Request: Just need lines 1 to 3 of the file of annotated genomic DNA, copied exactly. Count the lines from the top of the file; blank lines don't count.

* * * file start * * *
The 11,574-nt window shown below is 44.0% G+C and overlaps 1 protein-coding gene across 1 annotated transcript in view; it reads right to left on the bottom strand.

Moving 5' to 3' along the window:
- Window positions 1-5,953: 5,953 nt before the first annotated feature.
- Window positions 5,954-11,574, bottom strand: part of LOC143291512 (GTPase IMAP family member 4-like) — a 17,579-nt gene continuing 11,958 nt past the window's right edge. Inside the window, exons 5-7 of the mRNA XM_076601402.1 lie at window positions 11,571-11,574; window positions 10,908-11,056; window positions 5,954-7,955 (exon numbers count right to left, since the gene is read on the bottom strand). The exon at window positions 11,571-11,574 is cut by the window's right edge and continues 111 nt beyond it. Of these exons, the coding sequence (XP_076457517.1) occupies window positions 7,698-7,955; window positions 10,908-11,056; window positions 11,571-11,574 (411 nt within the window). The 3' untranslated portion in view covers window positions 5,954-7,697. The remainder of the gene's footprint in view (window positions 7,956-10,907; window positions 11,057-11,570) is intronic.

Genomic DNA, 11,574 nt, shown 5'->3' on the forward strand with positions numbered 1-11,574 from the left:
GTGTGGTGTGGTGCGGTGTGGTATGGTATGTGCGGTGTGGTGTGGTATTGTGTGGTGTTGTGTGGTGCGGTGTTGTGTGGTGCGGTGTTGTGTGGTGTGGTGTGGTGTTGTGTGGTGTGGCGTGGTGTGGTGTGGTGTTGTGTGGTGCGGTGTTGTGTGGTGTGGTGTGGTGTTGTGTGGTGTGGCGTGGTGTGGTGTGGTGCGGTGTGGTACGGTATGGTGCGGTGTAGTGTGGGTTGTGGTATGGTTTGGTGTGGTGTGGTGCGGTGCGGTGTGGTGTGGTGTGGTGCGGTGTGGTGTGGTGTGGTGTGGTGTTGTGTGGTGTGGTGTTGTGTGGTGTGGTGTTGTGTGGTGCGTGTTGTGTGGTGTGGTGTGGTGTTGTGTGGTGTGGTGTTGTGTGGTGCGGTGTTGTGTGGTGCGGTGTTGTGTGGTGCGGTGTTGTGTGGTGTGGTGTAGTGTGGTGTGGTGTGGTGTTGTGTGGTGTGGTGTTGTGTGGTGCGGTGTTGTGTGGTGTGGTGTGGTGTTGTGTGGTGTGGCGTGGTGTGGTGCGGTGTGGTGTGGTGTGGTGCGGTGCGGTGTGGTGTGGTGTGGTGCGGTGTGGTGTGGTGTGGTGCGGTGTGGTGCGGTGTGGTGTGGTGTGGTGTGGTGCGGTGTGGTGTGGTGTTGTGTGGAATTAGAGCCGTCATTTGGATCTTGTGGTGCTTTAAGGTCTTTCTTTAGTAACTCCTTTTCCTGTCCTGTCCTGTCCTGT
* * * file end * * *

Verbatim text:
The 11,574-nt window shown below is 44.0% G+C and overlaps 1 protein-coding gene across 1 annotated transcript in view; it reads right to left on the bottom strand.

Moving 5' to 3' along the window:
- Window positions 1-5,953: 5,953 nt before the first annotated feature.